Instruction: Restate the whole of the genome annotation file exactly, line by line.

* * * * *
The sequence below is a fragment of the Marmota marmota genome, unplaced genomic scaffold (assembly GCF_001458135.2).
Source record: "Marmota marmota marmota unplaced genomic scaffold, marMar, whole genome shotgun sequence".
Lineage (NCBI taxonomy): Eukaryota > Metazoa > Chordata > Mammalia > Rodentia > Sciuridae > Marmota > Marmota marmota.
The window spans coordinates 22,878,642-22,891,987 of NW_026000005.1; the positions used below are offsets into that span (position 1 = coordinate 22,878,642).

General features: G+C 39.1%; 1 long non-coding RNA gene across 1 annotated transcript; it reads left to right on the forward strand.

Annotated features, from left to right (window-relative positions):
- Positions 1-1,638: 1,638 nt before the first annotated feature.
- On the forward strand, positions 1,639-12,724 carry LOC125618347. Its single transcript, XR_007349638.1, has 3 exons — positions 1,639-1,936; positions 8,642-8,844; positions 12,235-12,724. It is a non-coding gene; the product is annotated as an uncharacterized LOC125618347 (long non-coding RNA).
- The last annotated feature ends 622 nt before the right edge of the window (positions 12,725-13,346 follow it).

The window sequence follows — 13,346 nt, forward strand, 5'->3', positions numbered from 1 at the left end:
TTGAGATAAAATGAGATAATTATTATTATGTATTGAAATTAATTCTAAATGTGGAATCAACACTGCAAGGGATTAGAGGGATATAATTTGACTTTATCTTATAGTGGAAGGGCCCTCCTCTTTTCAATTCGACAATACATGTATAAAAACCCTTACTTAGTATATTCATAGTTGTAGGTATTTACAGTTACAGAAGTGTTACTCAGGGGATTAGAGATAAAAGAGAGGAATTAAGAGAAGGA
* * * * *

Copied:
The sequence below is a fragment of the Marmota marmota genome, unplaced genomic scaffold (assembly GCF_001458135.2).
Source record: "Marmota marmota marmota unplaced genomic scaffold, marMar, whole genome shotgun sequence".
Lineage (NCBI taxonomy): Eukaryota > Metazoa > Chordata > Mammalia > Rodentia > Sciuridae > Marmota > Marmota marmota.
The window spans coordinates 22,878,642-22,891,987 of NW_026000005.1; the positions used below are offsets into that span (position 1 = coordinate 22,878,642).

General features: G+C 39.1%; 1 long non-coding RNA gene across 1 annotated transcript; it reads left to right on the forward strand.

Annotated features, from left to right (window-relative positions):
- Positions 1-1,638: 1,638 nt before the first annotated feature.
- On the forward strand, positions 1,639-12,724 carry LOC125618347. Its single transcript, XR_007349638.1, has 3 exons — positions 1,639-1,936; positions 8,642-8,844; positions 12,235-12,724. It is a non-coding gene; the product is annotated as an uncharacterized LOC125618347 (long non-coding RNA).
- The last annotated feature ends 622 nt before the right edge of the window (positions 12,725-13,346 follow it).

The window sequence follows — 13,346 nt, forward strand, 5'->3', positions numbered from 1 at the left end:
TTGAGATAAAATGAGATAATTATTATTATGTATTGAAATTAATTCTAAATGTGGAATCAACACTGCAAGGGATTAGAGGGATATAATTTGACTTTATCTTATAGTGGAAGGGCCCTCCTCTTTTCAATTCGACAATACATGTATAAAAACCCTTACTTAGTATATTCATAGTTGTAGGTATTTACAGTTACAGAAGTGTTACTCAGGGGATTAGAGATAAAAGAGAGGAATTAAGAGAAGGA